I finally got around to Mr.Rushdie’s very first novel – after putting it off for the longest time. The critics weren’t exactly kind towards it and, personally, I can’t blame them. From my own (very limited) experience, I found that in an author’s very first novel you can see the seeds of his future work – not just as themes and motifs, but as style and direction – enough to know what you’re in for next time you come across his name on a bookshelf. Now, had Grimus been the first of Mr. Rushdie’s works to have crossed my path, I don’t think I would have ever opened another of his books.

In fact, I like to think of Midnight’s Children as his first, because it’s also representative for his particular brand of magic(al realism). Grimus is, sadly, nothing but a melting pot of mythological references and scifi (I was about to say “crappy scifi” but it occurred to me that I wouldn’t really know what qualifies as “crappy scifi”. So, tell me, does an alien creature in the shape of a rock – and with the physical proprieties of said rock – but deemed as the most intelligent life form in the universe, qualify as bad scifi? If it were in a movie, I know I’d change the channel.)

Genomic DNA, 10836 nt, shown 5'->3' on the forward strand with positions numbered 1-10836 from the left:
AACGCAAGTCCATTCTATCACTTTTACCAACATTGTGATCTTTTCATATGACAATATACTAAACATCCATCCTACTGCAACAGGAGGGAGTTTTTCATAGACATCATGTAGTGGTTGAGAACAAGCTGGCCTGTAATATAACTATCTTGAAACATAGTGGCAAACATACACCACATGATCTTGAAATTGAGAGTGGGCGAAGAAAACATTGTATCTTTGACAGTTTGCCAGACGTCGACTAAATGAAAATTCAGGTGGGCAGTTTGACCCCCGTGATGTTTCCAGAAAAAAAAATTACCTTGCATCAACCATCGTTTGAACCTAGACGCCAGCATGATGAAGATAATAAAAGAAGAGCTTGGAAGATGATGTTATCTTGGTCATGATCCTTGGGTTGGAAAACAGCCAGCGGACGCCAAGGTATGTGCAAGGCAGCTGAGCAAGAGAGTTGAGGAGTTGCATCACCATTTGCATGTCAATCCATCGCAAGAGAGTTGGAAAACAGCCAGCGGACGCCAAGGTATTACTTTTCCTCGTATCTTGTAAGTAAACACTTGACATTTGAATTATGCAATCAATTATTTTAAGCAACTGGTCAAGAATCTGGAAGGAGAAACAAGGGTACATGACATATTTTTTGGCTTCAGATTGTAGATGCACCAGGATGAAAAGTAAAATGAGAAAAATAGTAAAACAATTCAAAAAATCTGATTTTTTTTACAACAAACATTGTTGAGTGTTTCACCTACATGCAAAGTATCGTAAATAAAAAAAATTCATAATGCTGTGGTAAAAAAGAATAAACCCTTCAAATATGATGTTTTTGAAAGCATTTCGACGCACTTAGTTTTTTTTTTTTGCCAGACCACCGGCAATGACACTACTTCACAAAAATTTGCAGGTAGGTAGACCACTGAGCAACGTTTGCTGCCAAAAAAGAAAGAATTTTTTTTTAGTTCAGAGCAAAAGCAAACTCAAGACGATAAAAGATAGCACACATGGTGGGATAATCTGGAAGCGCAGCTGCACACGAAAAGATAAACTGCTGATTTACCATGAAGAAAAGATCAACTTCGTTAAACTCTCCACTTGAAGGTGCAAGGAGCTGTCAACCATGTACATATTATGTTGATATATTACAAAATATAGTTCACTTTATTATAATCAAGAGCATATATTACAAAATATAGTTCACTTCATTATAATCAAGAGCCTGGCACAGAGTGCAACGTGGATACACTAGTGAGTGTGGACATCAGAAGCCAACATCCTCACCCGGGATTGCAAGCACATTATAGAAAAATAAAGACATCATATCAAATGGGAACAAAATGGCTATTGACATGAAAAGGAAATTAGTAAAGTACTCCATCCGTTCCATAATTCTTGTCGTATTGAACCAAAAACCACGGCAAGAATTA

But the poor Grof (see, they look like stone frogs and they think in anagrams. So, of course, Grof.) is not my only beef with this book. My first and most important one is the lack of subtlety and of naturalness. Flapping Eagle, our hero is sketchy and superficial, Virgil, is guide on Calf Island, is an obvious symbol, giving away the limitations of his role from the start.
I know I sound terrible disappointed – but I’m really not. I sort of knew I shouldn’t expect too much of this novel – and there were interesting concepts in it (my favorites: the parallel dimensions and the parallel histories and existences of the same place; the fact that all the immortal inhabitants of Calf Island come from the same time, but from such different dimensions and “the way of K”), but to me it wasn’t surprising and not even that thrilling or gripping. I’d recommend it so someone who wants to go through all of Mr. Rushdie’s work – but certainly not as a read on which to base a general opinion on the writer 🙂

Try Wikipedia for a more detailed description of the plot; and there’s a good review (not just a good review, but a favorable one as well 😉 ).


~ by ameer on March 29, 2009.

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